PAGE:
Westpac Group has warned customers that those who have conducted a property valuation through its business may have been inadvertently impacted by a separate data breach affecting LandMark White.
On Tuesday, the Australian bank and financial services company said the recent security incident at LandMark White, a fund management organization, may have involved Westpac customers which have engaged Westpac for property valuations in the past.
Westpac says that LandMark White acts as a third party to conduct "certain property valuations." As a result of this valuation outsourcing, customers from Westpac, St.George, Bank of Melbourne, BankSA, and RAMS may have had their information leaked.
The LandMark White data breach exposed property valuations and contact information of borrowers, lenders, homeowners, residents, and property agents; including names, residential and business addresses, email addresses, property details, and contact telephone numbers.
It is not believed that loan agreements or financial details have been stolen.
However, LandMark White clients as far back as 35 years ago may have been involved and the firm is assuming on the side of caution that all valuation requests made between 4 January 2011 and 23 January 2019 have been put at risk.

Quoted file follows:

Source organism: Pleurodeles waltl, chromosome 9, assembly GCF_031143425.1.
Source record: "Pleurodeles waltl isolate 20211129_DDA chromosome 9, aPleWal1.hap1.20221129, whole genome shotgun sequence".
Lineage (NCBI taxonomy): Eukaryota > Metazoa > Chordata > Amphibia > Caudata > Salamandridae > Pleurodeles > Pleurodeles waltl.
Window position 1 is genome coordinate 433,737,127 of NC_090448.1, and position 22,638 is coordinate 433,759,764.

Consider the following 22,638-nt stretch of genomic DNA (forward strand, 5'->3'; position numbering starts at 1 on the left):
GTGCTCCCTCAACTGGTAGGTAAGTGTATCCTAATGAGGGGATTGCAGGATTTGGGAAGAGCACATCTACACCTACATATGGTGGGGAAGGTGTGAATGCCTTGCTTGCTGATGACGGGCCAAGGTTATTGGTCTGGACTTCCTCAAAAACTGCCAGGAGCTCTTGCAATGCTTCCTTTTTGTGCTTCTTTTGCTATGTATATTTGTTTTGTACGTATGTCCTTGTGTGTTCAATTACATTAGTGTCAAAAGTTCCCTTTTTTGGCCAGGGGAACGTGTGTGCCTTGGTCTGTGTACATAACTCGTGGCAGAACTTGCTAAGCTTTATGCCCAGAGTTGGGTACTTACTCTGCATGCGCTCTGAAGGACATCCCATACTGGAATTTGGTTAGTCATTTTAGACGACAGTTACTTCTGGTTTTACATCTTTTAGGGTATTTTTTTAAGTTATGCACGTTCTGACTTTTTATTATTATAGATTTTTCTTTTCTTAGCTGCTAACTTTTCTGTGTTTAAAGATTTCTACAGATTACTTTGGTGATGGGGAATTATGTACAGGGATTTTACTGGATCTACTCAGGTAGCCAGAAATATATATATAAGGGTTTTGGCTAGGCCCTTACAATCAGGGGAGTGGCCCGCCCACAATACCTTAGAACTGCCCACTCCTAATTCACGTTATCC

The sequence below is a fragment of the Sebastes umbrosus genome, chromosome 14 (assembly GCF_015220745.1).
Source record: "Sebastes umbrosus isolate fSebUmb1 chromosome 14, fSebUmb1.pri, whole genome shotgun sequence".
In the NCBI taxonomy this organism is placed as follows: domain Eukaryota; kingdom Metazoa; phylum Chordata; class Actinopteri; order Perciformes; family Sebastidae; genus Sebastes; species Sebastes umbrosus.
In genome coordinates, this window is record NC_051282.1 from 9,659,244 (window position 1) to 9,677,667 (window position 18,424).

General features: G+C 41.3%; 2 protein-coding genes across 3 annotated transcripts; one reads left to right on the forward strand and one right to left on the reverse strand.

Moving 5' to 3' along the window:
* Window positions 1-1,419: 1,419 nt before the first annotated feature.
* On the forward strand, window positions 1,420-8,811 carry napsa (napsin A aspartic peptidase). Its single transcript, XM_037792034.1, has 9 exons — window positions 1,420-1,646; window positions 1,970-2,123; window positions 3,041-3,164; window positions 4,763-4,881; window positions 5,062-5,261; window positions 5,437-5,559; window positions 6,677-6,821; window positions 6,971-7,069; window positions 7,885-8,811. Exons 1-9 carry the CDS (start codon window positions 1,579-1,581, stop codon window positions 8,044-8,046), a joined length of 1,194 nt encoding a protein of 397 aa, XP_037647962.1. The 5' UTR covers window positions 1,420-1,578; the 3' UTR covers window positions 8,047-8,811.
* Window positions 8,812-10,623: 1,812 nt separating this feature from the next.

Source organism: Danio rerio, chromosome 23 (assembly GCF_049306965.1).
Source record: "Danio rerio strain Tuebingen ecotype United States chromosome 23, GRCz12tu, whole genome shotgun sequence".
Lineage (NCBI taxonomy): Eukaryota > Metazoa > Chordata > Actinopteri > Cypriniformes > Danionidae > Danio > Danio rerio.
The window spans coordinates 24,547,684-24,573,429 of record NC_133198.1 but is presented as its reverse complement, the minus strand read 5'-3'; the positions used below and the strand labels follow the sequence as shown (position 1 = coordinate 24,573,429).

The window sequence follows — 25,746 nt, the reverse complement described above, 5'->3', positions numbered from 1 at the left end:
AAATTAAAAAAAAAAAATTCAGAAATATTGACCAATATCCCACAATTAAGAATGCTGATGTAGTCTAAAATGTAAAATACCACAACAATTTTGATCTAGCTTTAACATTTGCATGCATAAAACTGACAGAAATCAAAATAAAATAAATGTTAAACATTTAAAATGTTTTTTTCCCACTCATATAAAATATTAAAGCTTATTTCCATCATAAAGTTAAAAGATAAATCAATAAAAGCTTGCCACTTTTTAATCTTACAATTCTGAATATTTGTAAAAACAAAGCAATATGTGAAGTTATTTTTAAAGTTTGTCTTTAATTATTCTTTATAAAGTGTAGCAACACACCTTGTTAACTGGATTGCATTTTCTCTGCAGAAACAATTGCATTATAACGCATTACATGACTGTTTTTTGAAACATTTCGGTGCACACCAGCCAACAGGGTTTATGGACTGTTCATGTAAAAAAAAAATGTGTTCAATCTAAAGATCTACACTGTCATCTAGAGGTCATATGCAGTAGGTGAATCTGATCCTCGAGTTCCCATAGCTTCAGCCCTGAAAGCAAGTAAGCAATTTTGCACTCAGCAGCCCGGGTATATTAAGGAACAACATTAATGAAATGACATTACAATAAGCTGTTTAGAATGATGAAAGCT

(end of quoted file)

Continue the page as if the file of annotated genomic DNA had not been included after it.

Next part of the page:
LandMark White blamed a security vulnerability in one of the firm's valuation platforms for the data exposure. The bug was discovered in January 2019 and quickly patched.
A number of the company's clients have now suspended LandMark White services, and while the company itself chose to move to a temporary market halt in early February, trading resumed this week.
Westpac is among the clients which have suspended working with LandMark White -- for now -- and says that no further work will be sent to the company until the situation has been resolved.
It is not known how many Westpac customers are impacted, but the banking services firm believes "only a small number of individuals" would have been involved in the third party breach.
In related news, this week Australian Prime Minister Scott Morrison said a "sophisticated state actor" has been probing the underlying computing infrastructure of political groups in the country, including the networks of the Liberals, Labor, and Nationals parties.